Writing Is the New Reading

Writing Is the New Reading

Writing Is the New Reading

Anybody can write. I believe it as much as I believe that nobody is boring or that we could love anyone. Are people writing more? I believe so. There is a lot of writing going on. All kinds of writing - amateur writing, professional writing, creative writing, dreadfully boring writing, frivolous writing, substantial writing. Writing is a thriving industry. Avid Reader is hardly a thing anymore. Storyteller, published author and prolific blogger are credentials that decorate people’s bio more often. The trend of listing what one is reading has been replaced by listing self-authored articles. Writing is integral to social networking. The new aspirational goal is the membership of elite clubs of published authors. Writing is the new hobby that comfortably sits before reading in the list that ends with baking. There are more unfinished LinkedIn articles to be written than saved unread books in one’s kindle.

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Yet, we must admit, writing is painful. And despite all the pain, some of us will write because not writing isn’t a relief either. Not everybody chooses to write or wishes to. They far outnumber those who write. Perhaps they have other better things to do. Perhaps they have spared us their writing, or if they did write, they could have given greater writings to the world than what exist. Therefore, those of us who write can feel secure, relaxed, and take our time; we are still relatively few. And those who aren’t writing could look inward and perhaps type the very thought down. It is only in the beginning when writing appears suspect and unreliable. Gradually it feels like the first bicycle ride with the hands still shaky, and the body mounted precariously, resulting in several crashes before it develops into an instinctive skill acquired for a lifetime.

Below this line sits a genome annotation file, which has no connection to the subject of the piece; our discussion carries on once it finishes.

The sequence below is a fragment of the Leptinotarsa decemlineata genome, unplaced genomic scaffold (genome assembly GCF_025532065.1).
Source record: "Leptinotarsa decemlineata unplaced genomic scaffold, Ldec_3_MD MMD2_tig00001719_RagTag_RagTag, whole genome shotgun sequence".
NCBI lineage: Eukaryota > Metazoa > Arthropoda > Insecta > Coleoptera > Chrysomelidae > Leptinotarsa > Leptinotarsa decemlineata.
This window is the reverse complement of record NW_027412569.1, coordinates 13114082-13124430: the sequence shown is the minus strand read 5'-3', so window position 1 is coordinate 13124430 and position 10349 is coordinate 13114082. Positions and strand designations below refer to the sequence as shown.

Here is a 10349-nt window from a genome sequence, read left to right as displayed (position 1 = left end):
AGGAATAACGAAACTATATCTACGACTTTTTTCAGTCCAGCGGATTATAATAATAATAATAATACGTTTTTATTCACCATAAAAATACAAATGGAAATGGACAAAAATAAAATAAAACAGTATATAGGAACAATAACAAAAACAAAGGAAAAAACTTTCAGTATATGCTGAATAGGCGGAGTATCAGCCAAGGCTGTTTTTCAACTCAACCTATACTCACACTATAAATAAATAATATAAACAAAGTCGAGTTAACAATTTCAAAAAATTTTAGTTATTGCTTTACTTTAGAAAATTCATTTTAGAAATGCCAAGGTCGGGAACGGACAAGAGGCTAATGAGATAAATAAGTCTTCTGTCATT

Reading is unavoidable. It is not just for good culture; it is evolutionary. Reading for pleasure generates the roadmap for a society’s progress. Reading fiction nudges the imaginary transportation of the reader into the world of the book’s characters, thereby resulting in not just prompting imagination but also empathy. But then why write? To express and share? To make a record of things and thoughts? To be read and heard? The most substantial reason could be the ease of doing all of them – Expression, Record, Reach. Enabled by present-day technology, the ease of Record (digitally saved for eternity) and Reach (to readers anywhere in the world) are undoubtedly the more straightforward motivations to write. But ease of Expression? We perhaps partly owe that to technology too. The social shaping (e.g., messaging behaviors) caused by technology has resulted in the breakdown of structures and rules of writing to a great extent, if not entirely, thus freeing up the craft of writing like music and art. Consequently, writing in all forms (short-long), structures (words-graphics-sound), and shapes (books-blogs-posts-tweets-open letters) has erupted like a movement.